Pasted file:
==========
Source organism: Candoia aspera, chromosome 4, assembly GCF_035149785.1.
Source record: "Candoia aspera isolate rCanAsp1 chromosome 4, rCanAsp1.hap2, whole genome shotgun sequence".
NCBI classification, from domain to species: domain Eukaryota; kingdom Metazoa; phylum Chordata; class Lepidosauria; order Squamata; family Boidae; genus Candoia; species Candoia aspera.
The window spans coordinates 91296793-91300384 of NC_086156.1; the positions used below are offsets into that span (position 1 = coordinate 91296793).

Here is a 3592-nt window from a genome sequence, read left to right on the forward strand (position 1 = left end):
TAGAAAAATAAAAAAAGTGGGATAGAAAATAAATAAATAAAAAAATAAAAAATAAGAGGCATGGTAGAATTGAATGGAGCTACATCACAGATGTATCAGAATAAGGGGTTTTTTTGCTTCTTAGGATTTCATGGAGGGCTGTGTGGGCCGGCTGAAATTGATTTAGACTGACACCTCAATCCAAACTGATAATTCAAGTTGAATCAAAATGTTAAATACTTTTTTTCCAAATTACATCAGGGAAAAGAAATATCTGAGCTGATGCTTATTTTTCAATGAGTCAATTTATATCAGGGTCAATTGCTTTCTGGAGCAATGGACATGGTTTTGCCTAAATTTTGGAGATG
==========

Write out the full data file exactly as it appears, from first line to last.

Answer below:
Source organism: Candoia aspera, chromosome 4, assembly GCF_035149785.1.
Source record: "Candoia aspera isolate rCanAsp1 chromosome 4, rCanAsp1.hap2, whole genome shotgun sequence".
NCBI classification, from domain to species: domain Eukaryota; kingdom Metazoa; phylum Chordata; class Lepidosauria; order Squamata; family Boidae; genus Candoia; species Candoia aspera.
The window spans coordinates 91296793-91300384 of NC_086156.1; the positions used below are offsets into that span (position 1 = coordinate 91296793).

Here is a 3592-nt window from a genome sequence, read left to right on the forward strand (position 1 = left end):
TAGAAAAATAAAAAAAGTGGGATAGAAAATAAATAAATAAAAAAATAAAAAATAAGAGGCATGGTAGAATTGAATGGAGCTACATCACAGATGTATCAGAATAAGGGGTTTTTTTGCTTCTTAGGATTTCATGGAGGGCTGTGTGGGCCGGCTGAAATTGATTTAGACTGACACCTCAATCCAAACTGATAATTCAAGTTGAATCAAAATGTTAAATACTTTTTTTCCAAATTACATCAGGGAAAAGAAATATCTGAGCTGATGCTTATTTTTCAATGAGTCAATTTATATCAGGGTCAATTGCTTTCTGGAGCAATGGACATGGTTTTGCCTAAATTTTGGAGATG